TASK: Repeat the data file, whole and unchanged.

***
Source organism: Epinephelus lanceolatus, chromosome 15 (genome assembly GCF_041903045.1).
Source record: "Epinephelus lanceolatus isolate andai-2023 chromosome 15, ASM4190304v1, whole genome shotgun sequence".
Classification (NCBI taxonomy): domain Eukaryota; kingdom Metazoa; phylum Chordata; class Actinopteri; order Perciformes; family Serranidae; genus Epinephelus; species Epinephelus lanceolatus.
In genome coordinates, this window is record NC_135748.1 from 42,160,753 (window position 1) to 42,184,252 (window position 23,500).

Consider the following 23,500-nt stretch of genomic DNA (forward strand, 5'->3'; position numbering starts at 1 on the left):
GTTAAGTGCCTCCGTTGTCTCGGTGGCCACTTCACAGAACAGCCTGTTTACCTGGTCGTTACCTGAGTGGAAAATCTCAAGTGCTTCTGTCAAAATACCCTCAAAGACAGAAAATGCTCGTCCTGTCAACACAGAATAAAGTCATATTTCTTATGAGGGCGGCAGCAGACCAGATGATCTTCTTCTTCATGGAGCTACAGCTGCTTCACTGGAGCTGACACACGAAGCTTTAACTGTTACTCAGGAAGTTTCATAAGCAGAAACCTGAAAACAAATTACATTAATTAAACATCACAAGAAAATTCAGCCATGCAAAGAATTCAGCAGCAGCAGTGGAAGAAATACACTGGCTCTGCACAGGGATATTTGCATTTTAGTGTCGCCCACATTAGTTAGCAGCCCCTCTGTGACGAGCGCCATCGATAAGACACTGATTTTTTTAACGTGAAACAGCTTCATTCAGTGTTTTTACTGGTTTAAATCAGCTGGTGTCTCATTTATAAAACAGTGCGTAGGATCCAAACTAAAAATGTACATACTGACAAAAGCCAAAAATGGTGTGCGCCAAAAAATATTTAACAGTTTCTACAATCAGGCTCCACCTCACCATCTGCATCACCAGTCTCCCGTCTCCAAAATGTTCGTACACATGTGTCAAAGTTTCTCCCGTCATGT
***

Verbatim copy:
Source organism: Epinephelus lanceolatus, chromosome 15 (genome assembly GCF_041903045.1).
Source record: "Epinephelus lanceolatus isolate andai-2023 chromosome 15, ASM4190304v1, whole genome shotgun sequence".
Classification (NCBI taxonomy): domain Eukaryota; kingdom Metazoa; phylum Chordata; class Actinopteri; order Perciformes; family Serranidae; genus Epinephelus; species Epinephelus lanceolatus.
In genome coordinates, this window is record NC_135748.1 from 42,160,753 (window position 1) to 42,184,252 (window position 23,500).

Consider the following 23,500-nt stretch of genomic DNA (forward strand, 5'->3'; position numbering starts at 1 on the left):
GTTAAGTGCCTCCGTTGTCTCGGTGGCCACTTCACAGAACAGCCTGTTTACCTGGTCGTTACCTGAGTGGAAAATCTCAAGTGCTTCTGTCAAAATACCCTCAAAGACAGAAAATGCTCGTCCTGTCAACACAGAATAAAGTCATATTTCTTATGAGGGCGGCAGCAGACCAGATGATCTTCTTCTTCATGGAGCTACAGCTGCTTCACTGGAGCTGACACACGAAGCTTTAACTGTTACTCAGGAAGTTTCATAAGCAGAAACCTGAAAACAAATTACATTAATTAAACATCACAAGAAAATTCAGCCATGCAAAGAATTCAGCAGCAGCAGTGGAAGAAATACACTGGCTCTGCACAGGGATATTTGCATTTTAGTGTCGCCCACATTAGTTAGCAGCCCCTCTGTGACGAGCGCCATCGATAAGACACTGATTTTTTTAACGTGAAACAGCTTCATTCAGTGTTTTTACTGGTTTAAATCAGCTGGTGTCTCATTTATAAAACAGTGCGTAGGATCCAAACTAAAAATGTACATACTGACAAAAGCCAAAAATGGTGTGCGCCAAAAAATATTTAACAGTTTCTACAATCAGGCTCCACCTCACCATCTGCATCACCAGTCTCCCGTCTCCAAAATGTTCGTACACATGTGTCAAAGTTTCTCCCGTCATGT